Our hair is comprised of three layers: the medulla, the cortex and the cuticle. The medulla is the innermost layer of the hair shaft and is merely a hollow canal of protein. All of the other layers are formed around the medulla. The cortex is the second layer. The color forming pigments that determine your hair color as well as the bonds that determine the shape of your hair are located in this layer. The cuticle, or outermost layer, shields the cortex by forming a protective barrier of overlapping scales, sort of like shingles on a house. When the cuticles lay flat, they reflect light and make the hair appear shiny and healthy. Conditioners try to artificially re-create the appearance of healthy hair by using special chemical agents to penetrate the cortex and seal the cuticle.


    Instant Conditioners

    There are three main conditioners; instant, deep penetrating and leave-in. Instant Conditioners are applied to the hair and then rinsed out after a few minutes. They attempt to smooth the cuticles and coat the hair shaft to make the hair look shiny and healthy. They work by coating the cuticle with a microfilm coating, usually a wax, that fills in or lays down the cuticle to make it shine and/or easier to detangle.

    However, artificially laying down the cuticle will only provide a temporary fix. If you really want results, you need to deep condition with a penetrating conditioner. Deep conditioners use natural body heat or artificial heat from a hood dryer to lift the cuticle and penetrate the cortex.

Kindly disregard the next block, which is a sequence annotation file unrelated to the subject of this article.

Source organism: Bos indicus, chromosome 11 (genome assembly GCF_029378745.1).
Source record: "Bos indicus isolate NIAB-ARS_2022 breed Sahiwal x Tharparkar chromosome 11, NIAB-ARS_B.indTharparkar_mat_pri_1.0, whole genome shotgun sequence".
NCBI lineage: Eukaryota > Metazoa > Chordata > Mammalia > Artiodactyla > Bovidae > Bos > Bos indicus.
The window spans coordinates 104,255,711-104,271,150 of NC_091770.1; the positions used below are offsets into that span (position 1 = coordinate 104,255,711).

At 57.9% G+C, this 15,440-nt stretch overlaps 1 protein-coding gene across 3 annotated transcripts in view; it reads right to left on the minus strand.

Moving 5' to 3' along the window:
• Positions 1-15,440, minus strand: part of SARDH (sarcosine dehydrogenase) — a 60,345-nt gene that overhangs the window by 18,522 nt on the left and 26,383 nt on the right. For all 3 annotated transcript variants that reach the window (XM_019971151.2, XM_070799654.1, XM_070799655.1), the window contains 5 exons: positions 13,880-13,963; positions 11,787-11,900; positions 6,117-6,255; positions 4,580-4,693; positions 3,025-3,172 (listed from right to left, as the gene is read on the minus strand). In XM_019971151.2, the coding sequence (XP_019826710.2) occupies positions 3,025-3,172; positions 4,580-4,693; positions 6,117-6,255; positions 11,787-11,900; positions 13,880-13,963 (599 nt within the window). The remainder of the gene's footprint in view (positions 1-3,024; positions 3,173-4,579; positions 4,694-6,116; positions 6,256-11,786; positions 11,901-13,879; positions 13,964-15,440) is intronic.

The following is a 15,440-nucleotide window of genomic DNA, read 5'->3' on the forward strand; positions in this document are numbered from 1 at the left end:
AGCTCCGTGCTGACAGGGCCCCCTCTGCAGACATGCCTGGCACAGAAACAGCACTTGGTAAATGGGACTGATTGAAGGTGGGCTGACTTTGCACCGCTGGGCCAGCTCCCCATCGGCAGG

Deep Penetrating Conditioners

    There are two main types of deep or penetrating conditioners; moisture and protein.

    Protein based conditioners are designed to increase the diameter of the hair with a coating action. This will strengthen the hair and add body.
    Hair that is severely damaged will need a concentrated protein conditioner. These conditioners are designed to pass through the cuticle, penetrate the cortex and replace keratin lost during chemical services. They are designed to equalize porosity, increase elasticity and improve overall appearance. Because the hair is filled with new keratin, it will feel hard after use and should be followed with a moisturizing conditioner to soften and lubricate the hair shaft. Concentrated protein are NOT recommended for use after a chemical treatment like a relaxer, color or perm. These conditioners will disrupt the desired rearrangement of protein bonds formed by these chemical services.